Polysaccharides are a form of macromolecule that are found in humans, plants, animals and fungi. They are long stands of carbohydrate molecules (glucose) that are bonded together by glycosidic bonds. Polysaccharides usually contain a repeating pattern of the same carbohydrate molecules, and can be both branched and unbranched. Branched polysaccharides are known as amylopectin and consist of thousand of molecules bonded together with many branches. Unbranched polysaccharides are known as amylase and are one long strand of hundreds of molecules.
Polysaccharides come in two primary forms, structural molecules or storage molecules. Structural Polysaccharides give stability and rigidity to cells. Cellulose is an example of a structural polysaccharide and is used by plants to give structure to the cell walls. Chitin is also another structural polysaccharide and is the substance that is used to create the exoskeleton of some insects and the shells of crustaceans.
Polysaccharides function as the storage unit of energy or glucose for an animal or plant. In humans the storage polysaccharides are called glycogen and in plants they are known as starch. As a molecule of glucose absorbs water it occupies a lot of space in the cell. When glucose is stored as glycogen or starch it does not absorb water and is more tightly packed, which makes it a much more efficient way to store the molecules. Storing glucose in this way allows the body or plant to readily access it when needed and makes sure that the cells do not have too much glucose, which causes raised sugar levels.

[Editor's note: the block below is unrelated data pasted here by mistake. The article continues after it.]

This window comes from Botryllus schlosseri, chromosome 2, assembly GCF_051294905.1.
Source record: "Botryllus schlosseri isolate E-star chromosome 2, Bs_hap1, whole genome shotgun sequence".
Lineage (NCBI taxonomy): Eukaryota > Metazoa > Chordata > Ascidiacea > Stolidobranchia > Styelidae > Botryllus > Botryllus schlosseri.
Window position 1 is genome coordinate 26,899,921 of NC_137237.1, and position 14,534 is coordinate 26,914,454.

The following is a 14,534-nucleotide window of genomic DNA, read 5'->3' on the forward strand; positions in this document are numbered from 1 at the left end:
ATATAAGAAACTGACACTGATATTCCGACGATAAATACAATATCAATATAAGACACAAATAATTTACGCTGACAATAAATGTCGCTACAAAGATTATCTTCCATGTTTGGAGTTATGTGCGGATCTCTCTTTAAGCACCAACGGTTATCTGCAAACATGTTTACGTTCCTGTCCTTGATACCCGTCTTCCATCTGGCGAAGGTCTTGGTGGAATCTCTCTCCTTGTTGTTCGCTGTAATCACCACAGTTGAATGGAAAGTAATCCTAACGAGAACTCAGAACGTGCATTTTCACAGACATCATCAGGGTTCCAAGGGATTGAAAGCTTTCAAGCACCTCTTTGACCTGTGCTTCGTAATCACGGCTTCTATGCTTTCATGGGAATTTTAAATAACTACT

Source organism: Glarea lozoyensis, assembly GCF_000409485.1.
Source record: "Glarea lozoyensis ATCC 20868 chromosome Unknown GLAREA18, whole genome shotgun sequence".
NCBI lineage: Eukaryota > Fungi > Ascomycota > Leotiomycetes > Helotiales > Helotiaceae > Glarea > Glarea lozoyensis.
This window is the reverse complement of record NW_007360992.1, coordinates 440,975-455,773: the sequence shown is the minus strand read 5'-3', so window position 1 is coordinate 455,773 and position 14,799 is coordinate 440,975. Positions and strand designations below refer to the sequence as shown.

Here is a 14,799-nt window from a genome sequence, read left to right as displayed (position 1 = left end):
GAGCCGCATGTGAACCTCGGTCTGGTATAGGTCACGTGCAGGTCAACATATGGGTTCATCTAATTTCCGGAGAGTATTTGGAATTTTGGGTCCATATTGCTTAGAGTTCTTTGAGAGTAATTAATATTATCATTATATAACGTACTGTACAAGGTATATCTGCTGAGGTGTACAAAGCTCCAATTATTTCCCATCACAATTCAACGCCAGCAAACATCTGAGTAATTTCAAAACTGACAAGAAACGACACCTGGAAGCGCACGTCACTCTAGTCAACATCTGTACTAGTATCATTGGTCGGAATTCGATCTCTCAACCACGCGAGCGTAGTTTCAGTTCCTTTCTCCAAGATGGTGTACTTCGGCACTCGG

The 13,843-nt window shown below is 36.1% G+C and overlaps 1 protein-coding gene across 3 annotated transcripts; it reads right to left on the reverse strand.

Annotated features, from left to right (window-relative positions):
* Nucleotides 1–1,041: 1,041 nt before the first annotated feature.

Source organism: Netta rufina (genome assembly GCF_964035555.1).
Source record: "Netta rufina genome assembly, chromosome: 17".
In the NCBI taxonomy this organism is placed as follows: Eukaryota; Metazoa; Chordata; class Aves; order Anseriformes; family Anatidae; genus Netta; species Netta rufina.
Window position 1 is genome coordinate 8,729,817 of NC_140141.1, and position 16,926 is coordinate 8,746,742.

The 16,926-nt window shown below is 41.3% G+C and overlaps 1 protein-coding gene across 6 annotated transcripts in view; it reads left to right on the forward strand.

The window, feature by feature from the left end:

The Polysaccharide glycogen is produced by the liver and the muscles in animals. It can also be produced in the brain and stomach. It is stored in the liver and in the muscles. When the body requires quick, instant energy the liver is activated to break down the glycogen into glucose for use in the body. This is done by the release of the hormone glucagon. The glycogen that is stored in muscles is only used by the muscles cells and does not leave the cell. This is to provide quick, instant energy to the muscles in times of need. Glycogen conversion in also triggered by the stress response to allow the fight or flight action need to deal with the situation.